The present invention comprises techniques and devices for improved computer network adaptors and drivers that schedule packets to be transmitted so as to optimize network performance. In some types of prior art adaptors, packets of data are assembled by the host processor and placed in a queue in a shared system memory. Once these packets are complete, the adaptor generally will, when it is ready, begin to download queued packets from shared system memory and transmit them over the network when its network connection is available. In many prior art adaptors, packets are downloaded by the adaptor and transmitted over the network in first-in/first-out (FIFO) order, with the first packet placed in system memory by the host processor being the first transmitted by the adaptor. While the invention has advantages in adaptors that transmit packets in FIFO order, it may also be used in adaptors that order packets based on destinations in order to spread packets, such as described in coassigned patent application Ser. No. 08/850,906.
In general, in prior art networks of the kind described herein, particularly in ethernet-type networks, a transmitting host and transmitting adaptor are unaware of the speed at which the destination host or the network connecting the source to the destination can receive packets. Packets are transmitted by the adaptor as soon as the network is available. While prior adaptors may observe rules regarding prioritizing packets and may defer transmission of lower priority packets for higher priority packets, the adaptor does not control the rate at which it transmits packets based on the rate that the network or receiver can receive them.
In the present invention, the host processor, or, more precisely, a scheduling process running on the host processor or possibly and alternatively on an adaptor processor, attempts to schedule transmitted packets so as not to transmit packets faster than a receiver can receive them or, in another embodiment, faster than the network (i.e. intermediate systems) can deliver the packets.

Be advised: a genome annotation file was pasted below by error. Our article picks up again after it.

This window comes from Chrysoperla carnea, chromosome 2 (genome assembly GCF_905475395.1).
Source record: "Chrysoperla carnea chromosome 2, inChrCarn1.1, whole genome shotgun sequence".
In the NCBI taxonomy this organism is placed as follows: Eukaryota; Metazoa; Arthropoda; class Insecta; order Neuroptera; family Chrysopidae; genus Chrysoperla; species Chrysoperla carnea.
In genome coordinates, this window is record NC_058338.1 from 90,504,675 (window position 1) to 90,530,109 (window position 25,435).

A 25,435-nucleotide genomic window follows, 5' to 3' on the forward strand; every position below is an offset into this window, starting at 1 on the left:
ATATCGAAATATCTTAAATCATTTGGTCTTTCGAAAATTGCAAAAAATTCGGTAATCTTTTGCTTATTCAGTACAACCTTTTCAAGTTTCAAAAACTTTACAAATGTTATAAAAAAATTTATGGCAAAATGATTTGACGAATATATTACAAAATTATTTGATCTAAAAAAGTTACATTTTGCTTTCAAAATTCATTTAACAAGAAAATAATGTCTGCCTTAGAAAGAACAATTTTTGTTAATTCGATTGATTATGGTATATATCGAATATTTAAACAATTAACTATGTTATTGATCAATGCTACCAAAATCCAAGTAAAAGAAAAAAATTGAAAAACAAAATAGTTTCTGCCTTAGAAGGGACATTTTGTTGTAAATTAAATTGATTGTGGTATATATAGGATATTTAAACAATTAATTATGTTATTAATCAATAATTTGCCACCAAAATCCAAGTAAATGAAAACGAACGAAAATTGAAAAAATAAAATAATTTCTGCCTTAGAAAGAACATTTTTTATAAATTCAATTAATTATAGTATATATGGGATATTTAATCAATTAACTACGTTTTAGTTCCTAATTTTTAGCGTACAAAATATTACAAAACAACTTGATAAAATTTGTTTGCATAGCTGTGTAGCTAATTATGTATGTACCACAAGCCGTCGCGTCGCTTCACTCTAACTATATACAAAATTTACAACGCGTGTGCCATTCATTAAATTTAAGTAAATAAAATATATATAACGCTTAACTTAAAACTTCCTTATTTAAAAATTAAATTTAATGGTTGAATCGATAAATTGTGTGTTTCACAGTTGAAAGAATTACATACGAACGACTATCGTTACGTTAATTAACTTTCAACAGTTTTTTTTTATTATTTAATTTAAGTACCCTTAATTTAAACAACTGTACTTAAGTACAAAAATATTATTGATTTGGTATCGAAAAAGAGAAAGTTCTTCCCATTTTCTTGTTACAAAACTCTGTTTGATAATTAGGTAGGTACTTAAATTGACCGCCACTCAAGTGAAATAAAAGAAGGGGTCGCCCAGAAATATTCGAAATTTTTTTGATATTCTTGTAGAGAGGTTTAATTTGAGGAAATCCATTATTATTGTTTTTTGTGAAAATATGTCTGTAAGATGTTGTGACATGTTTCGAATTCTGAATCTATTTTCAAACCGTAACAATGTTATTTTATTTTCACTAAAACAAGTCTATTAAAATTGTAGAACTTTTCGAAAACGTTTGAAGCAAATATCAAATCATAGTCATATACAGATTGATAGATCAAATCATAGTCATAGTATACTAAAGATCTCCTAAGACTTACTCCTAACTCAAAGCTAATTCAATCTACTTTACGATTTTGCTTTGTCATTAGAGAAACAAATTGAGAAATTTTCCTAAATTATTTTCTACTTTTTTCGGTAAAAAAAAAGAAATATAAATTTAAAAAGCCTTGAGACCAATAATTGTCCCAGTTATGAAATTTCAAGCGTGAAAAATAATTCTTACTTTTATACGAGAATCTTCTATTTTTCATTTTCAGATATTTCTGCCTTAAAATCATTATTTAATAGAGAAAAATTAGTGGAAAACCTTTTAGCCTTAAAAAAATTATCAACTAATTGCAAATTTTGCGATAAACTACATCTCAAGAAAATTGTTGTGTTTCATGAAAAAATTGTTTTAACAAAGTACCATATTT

According to the invention, a scheduler is provided with information regarding bandwidth capabilities of network destinations or of intermediate paths in the network through which the packets will flow. This information may be provided in a variety of ways, including but not limited to: a protocol of end-system bandwidth notification as described in coassigned, copending application Ser. No. 08/903,766, wherein end-systems may communicate with each other and the network information regarding their bandwidth capabilities; entry of network topology and bandwidth information by a network administrator; a mechanism for timing the round-trip or one-way delay of a packet delivered to a destination, or any other means. The particular mechanism by which the bandwidth capabilities of the destination or network is known to the transmitter is not a part of the present invention.